Siegfried Schnell

Siegfried Schnell (born 23 January 1916 in Zielenzig, Province of Brandenburg, German Empirekilled in action 25 February 1944 near Narva, Estonia) was German World War II Luftwaffe 93 victories Flying ace and recipient of the Knight's Cross of the Iron Cross with Oak Leaves (German: Ritterkreuz des Eisernen Kreuzes mit Eichenlaub). The Knight's Cross of the Iron Cross and its higher grade Oak Leaves was awarded to recognise extreme battlefield bravery or successful military leadership - for the fighter pilots, it was a quantifiable measure of skill and combat success. At the time of his presentation, it was Germany's highest military decoration.[Note 1]

Siegfried Schnell
Born(1916-01-23)23 January 1916
Zielenzig, Brandenburg, German Empire
Died25 February 1944(1944-02-25) (aged 28)
near Narva, Estonia
Allegiance Nazi Germany
Service/branch Luftwaffe
Years of service1936–44
RankMajor (posthumous)
UnitJG 2, JG 54
AwardsKnight's Cross of the Iron Cross with Oak Leaves

Siegfried Schnell was killed in action on 25 February 1944 against the Soviet Narva offensive shot down by an opposing fighter.

Wartime career

A keen glider-pilot, he joined the Luftwaffe in 1936, and by the start of the war in 1939, he was a Feldwebel serving with 4. Staffel of Jagdgeschwader 2 "Richthofen", named after the World War I fighter ace Manfred von Richthofen.[Note 2] Stationed on the western border, he saw very little action until the campaign in France started in May 1940. He got his first victory, a French Bloch 152 fighter on 14 May. He was particularly successful in the Battle of Britain and on 7 November off the Isle of Wight, as operations were slowing down and recently commissioned as a Leutnant (on 1 November), he scored his 20th victory. For this feat he was awarded the Knight's Cross, on 9 November.[1]

The focus of the airwar shifted in the next year to the Eastern Front, however Schnell stayed with JG 2 defending the West. On 24 June 1941, only 2 days after the opening of Operation Barbarossa, he was appointed as Staffelkapitän (Squadron leader) of 9./JG 2. Soon after, he shot down nine Supermarine Spitfires in just two days (8 – 9 July) to reach his 44th victory and was immediately awarded the Knight's Cross with Oak Leaves, at the time being one of the top pilots in Jagdgeschwader 2.[2] He continued to score consistently as the Royal Air Force (RAF) mounted heavier strikes into France, and temporarily held command of III. Gruppe from 9 December 1941 to the following 28 January while Kommandeur Hans "Assi" Hahn was on leave. He scored his 52nd (?) victory on 12 February while his unit provided cover for the Kriegsmarine battlecruisers making their 'Channel Dash' back to their ports in Germany.[3] Over the Dieppe Raid on 19 August 1942, he shot down five Spitfires to reach his 71st victory.[4]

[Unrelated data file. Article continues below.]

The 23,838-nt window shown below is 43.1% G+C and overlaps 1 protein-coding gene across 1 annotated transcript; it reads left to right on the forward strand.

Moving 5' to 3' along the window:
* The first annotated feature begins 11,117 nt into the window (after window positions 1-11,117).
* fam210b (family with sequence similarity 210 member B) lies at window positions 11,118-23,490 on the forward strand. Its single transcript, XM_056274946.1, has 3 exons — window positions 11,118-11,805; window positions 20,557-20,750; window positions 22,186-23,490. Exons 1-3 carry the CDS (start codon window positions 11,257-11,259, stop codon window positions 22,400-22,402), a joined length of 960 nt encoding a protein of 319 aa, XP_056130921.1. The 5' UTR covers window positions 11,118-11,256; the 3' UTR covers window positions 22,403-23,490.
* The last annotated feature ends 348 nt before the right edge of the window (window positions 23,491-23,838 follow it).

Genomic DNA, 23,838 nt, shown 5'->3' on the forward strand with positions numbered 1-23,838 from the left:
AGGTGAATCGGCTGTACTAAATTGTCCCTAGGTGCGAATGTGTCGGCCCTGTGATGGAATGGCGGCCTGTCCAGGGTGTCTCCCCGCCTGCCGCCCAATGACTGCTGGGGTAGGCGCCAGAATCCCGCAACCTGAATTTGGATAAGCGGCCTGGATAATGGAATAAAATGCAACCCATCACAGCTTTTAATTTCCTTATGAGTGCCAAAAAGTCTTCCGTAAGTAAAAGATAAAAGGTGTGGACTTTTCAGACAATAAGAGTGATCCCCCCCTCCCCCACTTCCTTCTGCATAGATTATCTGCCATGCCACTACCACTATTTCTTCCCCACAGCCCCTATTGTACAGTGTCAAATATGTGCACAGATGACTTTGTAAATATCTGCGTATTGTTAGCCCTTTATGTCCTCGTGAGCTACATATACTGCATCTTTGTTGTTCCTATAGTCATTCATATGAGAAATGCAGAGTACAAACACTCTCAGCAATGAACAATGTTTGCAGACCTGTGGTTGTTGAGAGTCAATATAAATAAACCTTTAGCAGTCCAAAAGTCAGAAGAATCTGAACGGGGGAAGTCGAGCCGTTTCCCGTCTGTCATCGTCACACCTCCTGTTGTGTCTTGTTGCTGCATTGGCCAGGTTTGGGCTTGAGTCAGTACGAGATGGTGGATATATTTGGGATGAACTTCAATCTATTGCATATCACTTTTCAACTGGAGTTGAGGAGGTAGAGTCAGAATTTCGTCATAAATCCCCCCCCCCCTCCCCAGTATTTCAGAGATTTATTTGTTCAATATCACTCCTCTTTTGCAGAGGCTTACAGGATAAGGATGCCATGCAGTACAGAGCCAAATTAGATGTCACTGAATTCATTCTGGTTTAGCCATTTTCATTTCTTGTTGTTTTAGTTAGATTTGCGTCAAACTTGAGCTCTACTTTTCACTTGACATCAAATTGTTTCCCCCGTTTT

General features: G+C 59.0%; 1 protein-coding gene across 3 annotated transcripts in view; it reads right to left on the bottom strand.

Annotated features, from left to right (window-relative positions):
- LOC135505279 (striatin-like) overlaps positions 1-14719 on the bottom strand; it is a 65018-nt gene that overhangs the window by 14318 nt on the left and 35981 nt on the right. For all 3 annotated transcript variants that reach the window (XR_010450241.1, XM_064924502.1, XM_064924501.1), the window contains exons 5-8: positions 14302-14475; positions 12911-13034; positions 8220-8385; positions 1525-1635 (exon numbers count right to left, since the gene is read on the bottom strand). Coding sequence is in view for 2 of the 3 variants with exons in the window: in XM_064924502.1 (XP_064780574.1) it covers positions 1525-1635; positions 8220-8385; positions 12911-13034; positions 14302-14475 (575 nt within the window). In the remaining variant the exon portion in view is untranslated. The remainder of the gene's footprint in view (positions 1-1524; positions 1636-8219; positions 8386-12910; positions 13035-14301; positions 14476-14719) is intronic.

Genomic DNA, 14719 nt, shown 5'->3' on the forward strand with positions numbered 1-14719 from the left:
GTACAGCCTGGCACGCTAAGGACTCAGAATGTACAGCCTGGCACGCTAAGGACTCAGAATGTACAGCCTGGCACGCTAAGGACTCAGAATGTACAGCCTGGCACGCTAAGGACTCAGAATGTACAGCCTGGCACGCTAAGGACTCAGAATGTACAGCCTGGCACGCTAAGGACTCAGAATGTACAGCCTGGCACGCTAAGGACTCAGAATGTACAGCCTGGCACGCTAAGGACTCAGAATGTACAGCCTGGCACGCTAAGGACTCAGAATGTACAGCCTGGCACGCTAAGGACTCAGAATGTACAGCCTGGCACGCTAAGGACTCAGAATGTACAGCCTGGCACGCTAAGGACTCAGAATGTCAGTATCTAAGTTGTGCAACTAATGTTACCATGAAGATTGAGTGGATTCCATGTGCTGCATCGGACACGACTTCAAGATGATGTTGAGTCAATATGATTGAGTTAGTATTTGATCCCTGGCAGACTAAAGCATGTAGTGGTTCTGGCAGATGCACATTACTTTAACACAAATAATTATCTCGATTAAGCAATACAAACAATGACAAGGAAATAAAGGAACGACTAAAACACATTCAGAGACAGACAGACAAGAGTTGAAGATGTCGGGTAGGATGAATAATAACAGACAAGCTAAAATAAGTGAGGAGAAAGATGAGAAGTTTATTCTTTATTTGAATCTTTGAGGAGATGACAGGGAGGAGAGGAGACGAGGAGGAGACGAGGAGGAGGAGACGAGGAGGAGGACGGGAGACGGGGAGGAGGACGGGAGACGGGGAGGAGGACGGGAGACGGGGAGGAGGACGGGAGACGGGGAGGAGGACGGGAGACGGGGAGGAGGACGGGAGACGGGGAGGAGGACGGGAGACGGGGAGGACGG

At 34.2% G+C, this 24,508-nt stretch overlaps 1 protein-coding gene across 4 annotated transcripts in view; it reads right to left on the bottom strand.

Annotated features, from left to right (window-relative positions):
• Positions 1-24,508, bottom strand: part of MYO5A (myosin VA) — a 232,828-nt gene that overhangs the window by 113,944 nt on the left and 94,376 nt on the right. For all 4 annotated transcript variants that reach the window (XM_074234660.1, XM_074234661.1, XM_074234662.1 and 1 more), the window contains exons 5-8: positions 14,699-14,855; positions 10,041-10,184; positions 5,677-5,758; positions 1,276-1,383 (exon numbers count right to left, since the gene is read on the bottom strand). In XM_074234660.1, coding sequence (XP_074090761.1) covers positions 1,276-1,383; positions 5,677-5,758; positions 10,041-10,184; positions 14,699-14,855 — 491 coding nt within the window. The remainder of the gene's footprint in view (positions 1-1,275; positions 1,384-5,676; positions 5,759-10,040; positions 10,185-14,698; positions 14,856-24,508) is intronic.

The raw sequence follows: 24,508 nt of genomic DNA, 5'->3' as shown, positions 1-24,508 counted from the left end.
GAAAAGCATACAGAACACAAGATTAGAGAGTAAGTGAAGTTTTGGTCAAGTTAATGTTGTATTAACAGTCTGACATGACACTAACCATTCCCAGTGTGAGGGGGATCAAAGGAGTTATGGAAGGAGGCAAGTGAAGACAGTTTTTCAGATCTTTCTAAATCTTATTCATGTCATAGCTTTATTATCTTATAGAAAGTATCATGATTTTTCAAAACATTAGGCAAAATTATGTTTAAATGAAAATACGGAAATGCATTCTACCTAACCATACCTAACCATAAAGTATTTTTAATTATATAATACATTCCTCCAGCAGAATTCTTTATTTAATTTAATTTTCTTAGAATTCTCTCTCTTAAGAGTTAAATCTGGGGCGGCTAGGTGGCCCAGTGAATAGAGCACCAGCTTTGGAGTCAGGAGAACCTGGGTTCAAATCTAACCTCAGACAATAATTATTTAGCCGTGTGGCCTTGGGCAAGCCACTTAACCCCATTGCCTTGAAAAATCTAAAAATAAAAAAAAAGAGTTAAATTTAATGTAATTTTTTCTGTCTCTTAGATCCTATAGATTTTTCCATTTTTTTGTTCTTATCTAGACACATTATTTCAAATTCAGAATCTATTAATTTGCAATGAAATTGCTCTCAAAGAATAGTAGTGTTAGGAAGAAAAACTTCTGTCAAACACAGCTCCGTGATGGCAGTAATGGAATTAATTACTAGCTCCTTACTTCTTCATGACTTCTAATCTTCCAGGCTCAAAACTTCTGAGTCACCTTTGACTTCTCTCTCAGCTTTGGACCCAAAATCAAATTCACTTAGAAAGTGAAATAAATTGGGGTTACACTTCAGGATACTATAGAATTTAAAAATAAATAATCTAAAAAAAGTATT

After that his scoring rate slowed down as he focussed more on administration and command, and he led his unit in the changeover onto the new Focke Wulf Fw 190—a very rugged dogfighter. In a misguided idea by High Command to rotate the fighter Gruppen between Western and Eastern Fronts, III./Jagdgeschwader 54 (JG 54—54th Fighter Wing) was transferred from Russia back to Germany for Defence of the Reich. Hauptmann Schnell, now with 80 victories, was given command of the unit on 1 May 1943 to train and lead the pilots in high-altitude interception rather than the low-level brawling they were used to on the Eastern Front. On 11 January 1944 he shot down 3 B-17 bombers to reach 90 victories.